Attending a Walt Disney content showcase is inevitably an overwhelming deluge of information as they present their latest cornucopia of entertainment. Front and centre of their upcoming attractions is obviously Star Wars.
While I’ll certainly be in cinemas in December for The Force Awakens, I can’t admit to being as thrilled as others; because I’m just not a fan. To give you an idea of how much of a fan I’m not, the first time I watched the trailer was at the showcase.
I wish I were a fan. Star Wars is such a big deal to so many people, and the hype surrounding it incredibly exciting that I wish I understood it, because I enjoy getting caught up in the mounting anticipation and exhilaration. But Disney’s own stories, or the ones they’ve chosen to retell, are far greater – with heroes much bolder and better.
Just catching glimpses of TV shows, both animated and otherwise, that are slated for release and return, reinforced the stronger characters that reside in Disney’s palace of stories.
Through their subsidiary ABC, we’re seeing tough, smart and sexy females – and they’re not all white. Scandal (or The Fixer as it’s known in SA) and How To Get Away with Murder feature black female leads, which is practically unprecedented in television. Now if only they’d put a stop to Grey’s Anatomy, we’d all (including fans of the show) rest easier at night.
Joining the likes of Scandal’s Kerry Washington and How to Get Away with Murder’s Viola Davis is little Doc McStuffins. An animated character in a show bearing her name, it’s about a young girl who fixes toys that come to life – and is another example of Disney ignoring tired narratives and typical leads.
When it comes to Star Wars and The Avengers, titles that don’t immediately make you think “Disney”, the female characters are a tremendous bore (not that the male characters inspire much interest either). As in other parts of Hollywood, it’s television where Disney is continuing to make leaps and bounds.
The amount of live action feature film fairytales, retelling Disney’s own version of events, might make you think otherwise. Following in the wake of the Cinderella and Sleeping Beauty reduxes, are live action versions of Beauty and the Beast and The Jungle Book.
Whether these will take as bold and brilliant a stand as Maleficent, remains to be seen. One thing is for sure – the talent attached and visual innovation achieved are reason enough to look forward to these retold tales.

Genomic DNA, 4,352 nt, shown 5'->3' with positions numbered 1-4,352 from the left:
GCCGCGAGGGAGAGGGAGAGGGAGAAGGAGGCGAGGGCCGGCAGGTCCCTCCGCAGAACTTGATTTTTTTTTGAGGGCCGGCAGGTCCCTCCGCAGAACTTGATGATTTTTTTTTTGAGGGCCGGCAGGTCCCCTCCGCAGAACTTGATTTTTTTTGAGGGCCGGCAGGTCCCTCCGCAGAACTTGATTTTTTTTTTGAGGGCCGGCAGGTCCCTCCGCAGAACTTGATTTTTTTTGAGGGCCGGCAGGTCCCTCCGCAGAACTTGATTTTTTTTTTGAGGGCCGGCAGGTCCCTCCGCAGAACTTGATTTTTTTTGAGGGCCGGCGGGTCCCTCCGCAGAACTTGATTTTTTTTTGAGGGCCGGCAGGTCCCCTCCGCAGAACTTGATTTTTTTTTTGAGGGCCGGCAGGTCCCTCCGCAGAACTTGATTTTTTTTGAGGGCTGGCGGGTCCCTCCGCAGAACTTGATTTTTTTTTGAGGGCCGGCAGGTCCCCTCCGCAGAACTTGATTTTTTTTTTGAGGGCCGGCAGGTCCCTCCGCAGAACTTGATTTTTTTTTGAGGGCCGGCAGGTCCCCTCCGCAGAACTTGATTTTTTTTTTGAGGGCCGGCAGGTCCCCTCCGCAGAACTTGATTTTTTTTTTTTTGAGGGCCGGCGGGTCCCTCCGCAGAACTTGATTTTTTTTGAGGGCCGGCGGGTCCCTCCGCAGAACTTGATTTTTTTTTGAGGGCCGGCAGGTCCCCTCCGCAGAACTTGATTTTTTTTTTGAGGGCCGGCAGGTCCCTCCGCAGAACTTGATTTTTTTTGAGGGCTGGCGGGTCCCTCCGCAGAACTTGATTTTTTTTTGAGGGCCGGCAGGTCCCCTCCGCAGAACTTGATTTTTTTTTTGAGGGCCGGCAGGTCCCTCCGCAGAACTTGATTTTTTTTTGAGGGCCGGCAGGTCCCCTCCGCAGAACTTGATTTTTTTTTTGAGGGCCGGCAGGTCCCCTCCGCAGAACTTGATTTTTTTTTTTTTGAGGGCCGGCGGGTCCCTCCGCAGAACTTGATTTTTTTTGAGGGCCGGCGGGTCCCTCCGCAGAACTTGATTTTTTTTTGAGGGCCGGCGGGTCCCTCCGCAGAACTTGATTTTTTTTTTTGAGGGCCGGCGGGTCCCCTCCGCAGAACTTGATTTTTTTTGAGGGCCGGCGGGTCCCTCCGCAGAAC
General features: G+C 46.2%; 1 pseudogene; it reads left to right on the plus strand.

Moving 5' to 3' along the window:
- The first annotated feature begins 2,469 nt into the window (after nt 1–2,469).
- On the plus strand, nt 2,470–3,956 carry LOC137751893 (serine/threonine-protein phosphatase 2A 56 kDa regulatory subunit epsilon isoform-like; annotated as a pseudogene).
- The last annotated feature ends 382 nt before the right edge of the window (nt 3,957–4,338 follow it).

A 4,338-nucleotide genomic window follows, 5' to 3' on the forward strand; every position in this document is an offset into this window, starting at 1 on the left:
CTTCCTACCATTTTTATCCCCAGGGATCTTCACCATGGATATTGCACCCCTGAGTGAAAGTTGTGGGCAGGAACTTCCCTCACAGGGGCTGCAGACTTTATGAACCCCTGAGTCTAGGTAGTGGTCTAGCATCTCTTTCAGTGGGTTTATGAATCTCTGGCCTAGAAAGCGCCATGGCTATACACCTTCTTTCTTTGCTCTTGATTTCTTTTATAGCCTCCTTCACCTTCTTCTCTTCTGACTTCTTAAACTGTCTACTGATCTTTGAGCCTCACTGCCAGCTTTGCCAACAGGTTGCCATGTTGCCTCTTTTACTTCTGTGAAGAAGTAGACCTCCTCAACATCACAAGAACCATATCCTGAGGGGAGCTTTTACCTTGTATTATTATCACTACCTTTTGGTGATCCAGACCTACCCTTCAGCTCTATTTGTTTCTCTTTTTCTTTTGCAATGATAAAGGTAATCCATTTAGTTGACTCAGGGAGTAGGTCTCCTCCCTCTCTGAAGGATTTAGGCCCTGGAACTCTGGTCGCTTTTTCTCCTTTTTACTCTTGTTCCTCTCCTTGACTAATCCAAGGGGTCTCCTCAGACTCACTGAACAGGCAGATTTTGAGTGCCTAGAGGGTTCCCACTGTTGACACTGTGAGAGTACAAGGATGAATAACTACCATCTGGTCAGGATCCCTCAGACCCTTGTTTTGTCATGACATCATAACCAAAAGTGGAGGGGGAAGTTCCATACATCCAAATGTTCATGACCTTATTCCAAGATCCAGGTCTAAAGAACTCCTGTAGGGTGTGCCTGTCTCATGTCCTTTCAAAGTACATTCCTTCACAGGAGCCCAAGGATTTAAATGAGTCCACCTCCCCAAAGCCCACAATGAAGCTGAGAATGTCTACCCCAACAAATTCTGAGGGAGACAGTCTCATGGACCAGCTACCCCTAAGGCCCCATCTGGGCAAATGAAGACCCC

The Jungle Book, in particular, is one to watch out for; because in addition to Disney’s outing with Jon Favreau, there’s Andy Serkis’ retelling with Warner Bros, Jungle Book: Origins, to look out for.
This is not a new occurrence in the world of movies. It happened recently with Snow White, when Mirror Mirror and Snow White and the Huntsman were released around the same time. Both offered a new take on the old fairytale, and while the two versions differed in tone, the latter was the stronger contender. Not that it’s a competition…and when you learn about the two Jungle casts, you’ll be booking both.
Back in the world of television (‘cause that’s where it’s hip and happening in Hollywood) there’s a new show coming, called Of Kings and Prophets, which was shot in Stellenbosch. Like many international shows shot in SA, the local talent’s pretty scant when it comes to lead roles.
Much father north, and a little to the west we have Desperate Housewives Africa – shot and set in Nigeria. It sees women cast in stereotyped roles, and in following the original series so closely it’s not spectacularly new, but it does reiterate my point about Disney’s protagonists: whether royalty, domestic divas or doctors, they’re so often females. Furthermore, it illustrates Disney’s excellent understanding of target markets.
In the happy end, Disney is usually recognised for its animated features. The most promising of the new batch looks like The Good Dinosaur, but it’s likely that Finding Dory will be the one to hit the box-office jackpot. However, in a century saturated with sequels, it may fail to stand out.
Zootropolis could have been really interesting, but seems more bemusing. Touted as a story abut a world where humans never existed, it doesn’t seem likely we’ll get to find out what that would be like seeing as the animals are anthropomorphised.
I do hope there will be more original stories or adaptions to look forward to in future, because Disney steals our hearts time and again with the first-timers and fresh takes. Think Finding Nemo, Up, The Incredibles, The Lion King, The Little Mermaid, Beauty and the Beast, Frozen – the list could go on ever after.
These stories are where true heroes emerged. Not heroes who won battles (although they did that too), but ones who didn’t fit in and by coming out on top taught children, and reminded adults, that it’s when you’re different and don’t follow the crowd, that you get your happy ending.